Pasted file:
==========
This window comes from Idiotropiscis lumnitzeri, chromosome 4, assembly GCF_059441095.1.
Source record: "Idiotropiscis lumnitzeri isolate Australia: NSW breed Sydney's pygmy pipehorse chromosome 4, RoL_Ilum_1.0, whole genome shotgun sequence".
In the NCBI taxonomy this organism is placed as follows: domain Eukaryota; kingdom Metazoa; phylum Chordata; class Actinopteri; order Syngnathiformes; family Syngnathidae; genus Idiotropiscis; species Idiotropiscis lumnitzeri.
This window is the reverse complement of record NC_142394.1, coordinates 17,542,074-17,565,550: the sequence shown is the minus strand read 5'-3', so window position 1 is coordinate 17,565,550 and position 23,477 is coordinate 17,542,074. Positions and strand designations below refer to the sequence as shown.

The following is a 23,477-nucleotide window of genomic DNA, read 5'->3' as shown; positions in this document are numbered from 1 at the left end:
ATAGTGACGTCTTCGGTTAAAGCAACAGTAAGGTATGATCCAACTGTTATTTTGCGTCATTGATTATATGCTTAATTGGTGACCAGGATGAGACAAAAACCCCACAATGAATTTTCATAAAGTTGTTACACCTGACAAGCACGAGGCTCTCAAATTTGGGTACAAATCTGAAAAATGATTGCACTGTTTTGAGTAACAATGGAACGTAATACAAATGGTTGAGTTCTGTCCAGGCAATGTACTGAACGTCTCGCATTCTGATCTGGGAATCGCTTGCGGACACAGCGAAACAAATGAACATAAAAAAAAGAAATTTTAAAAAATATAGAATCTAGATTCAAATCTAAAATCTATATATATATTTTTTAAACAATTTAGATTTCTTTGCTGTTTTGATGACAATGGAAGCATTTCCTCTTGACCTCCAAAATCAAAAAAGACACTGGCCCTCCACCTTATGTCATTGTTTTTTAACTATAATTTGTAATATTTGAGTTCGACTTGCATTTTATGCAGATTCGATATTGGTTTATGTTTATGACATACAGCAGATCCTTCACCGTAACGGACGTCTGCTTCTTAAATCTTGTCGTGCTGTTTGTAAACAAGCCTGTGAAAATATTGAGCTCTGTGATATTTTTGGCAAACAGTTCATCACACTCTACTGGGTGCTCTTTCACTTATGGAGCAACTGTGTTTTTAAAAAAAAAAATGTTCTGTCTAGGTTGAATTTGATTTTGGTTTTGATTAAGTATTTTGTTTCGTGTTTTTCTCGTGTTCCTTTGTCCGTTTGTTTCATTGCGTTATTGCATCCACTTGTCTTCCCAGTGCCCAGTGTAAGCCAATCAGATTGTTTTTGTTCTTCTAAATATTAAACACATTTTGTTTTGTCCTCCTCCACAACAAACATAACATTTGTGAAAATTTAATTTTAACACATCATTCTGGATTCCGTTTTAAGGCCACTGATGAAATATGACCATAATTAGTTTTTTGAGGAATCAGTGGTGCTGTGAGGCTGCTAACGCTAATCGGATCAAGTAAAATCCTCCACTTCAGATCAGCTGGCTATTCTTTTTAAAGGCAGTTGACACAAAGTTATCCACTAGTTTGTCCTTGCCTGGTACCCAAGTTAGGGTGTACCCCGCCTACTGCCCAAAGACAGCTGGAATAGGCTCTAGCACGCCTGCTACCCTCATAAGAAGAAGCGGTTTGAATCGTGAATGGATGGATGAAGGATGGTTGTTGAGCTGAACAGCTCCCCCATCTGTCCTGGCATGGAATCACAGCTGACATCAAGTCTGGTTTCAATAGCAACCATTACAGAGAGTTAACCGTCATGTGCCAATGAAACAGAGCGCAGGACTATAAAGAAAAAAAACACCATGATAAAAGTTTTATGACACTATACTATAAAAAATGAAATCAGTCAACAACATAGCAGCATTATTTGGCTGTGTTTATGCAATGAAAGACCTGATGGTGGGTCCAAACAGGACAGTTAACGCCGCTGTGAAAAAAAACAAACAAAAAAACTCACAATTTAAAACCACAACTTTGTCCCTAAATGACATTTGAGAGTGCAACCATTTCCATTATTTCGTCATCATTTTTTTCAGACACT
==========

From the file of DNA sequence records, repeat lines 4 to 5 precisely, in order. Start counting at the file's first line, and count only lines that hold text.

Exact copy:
This window is the reverse complement of record NC_142394.1, coordinates 17,542,074-17,565,550: the sequence shown is the minus strand read 5'-3', so window position 1 is coordinate 17,565,550 and position 23,477 is coordinate 17,542,074. Positions and strand designations below refer to the sequence as shown.

The following is a 23,477-nucleotide window of genomic DNA, read 5'->3' as shown; positions in this document are numbered from 1 at the left end: